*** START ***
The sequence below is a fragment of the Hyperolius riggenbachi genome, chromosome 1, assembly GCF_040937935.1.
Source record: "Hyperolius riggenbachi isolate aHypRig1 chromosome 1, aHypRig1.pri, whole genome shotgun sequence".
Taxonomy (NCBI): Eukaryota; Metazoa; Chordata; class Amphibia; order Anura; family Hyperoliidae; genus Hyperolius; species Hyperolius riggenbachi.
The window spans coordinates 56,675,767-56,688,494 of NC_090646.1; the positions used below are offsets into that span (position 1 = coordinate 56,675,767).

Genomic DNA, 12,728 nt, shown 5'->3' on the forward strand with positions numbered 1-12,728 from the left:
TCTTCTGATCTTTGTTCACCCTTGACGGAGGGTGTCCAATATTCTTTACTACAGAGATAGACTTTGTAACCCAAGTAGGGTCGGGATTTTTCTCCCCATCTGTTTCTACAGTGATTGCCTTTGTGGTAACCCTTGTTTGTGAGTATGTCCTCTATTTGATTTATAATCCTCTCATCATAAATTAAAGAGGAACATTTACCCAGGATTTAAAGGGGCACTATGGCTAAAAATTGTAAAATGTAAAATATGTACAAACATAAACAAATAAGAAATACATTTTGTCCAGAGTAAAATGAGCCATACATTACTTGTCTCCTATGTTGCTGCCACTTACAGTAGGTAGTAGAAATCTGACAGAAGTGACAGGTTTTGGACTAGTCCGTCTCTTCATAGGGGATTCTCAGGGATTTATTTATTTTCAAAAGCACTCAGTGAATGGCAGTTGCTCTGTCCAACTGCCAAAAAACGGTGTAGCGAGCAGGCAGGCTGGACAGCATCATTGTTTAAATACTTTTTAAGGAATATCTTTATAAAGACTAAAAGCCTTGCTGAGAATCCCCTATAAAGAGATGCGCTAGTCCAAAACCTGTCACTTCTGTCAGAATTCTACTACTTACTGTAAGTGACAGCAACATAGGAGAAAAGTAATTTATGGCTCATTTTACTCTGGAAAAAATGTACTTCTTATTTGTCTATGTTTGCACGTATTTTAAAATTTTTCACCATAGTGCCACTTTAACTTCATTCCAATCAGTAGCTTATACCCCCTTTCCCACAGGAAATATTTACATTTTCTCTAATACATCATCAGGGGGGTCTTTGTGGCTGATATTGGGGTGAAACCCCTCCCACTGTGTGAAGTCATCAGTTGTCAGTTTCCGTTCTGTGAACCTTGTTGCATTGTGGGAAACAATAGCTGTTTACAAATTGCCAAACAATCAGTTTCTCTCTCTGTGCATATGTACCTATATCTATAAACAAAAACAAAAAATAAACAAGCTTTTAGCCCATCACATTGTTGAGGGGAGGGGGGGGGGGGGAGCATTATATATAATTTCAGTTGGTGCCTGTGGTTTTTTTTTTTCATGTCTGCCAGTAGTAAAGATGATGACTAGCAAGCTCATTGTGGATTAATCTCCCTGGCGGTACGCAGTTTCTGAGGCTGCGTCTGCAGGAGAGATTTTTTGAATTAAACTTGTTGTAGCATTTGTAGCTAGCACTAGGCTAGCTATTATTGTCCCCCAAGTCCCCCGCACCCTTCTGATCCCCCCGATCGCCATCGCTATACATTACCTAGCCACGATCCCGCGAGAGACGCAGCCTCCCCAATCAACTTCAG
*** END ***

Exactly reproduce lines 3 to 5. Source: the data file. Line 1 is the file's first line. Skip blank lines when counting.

Taxonomy (NCBI): Eukaryota; Metazoa; Chordata; class Amphibia; order Anura; family Hyperoliidae; genus Hyperolius; species Hyperolius riggenbachi.
The window spans coordinates 56,675,767-56,688,494 of NC_090646.1; the positions used below are offsets into that span (position 1 = coordinate 56,675,767).

Genomic DNA, 12,728 nt, shown 5'->3' on the forward strand with positions numbered 1-12,728 from the left: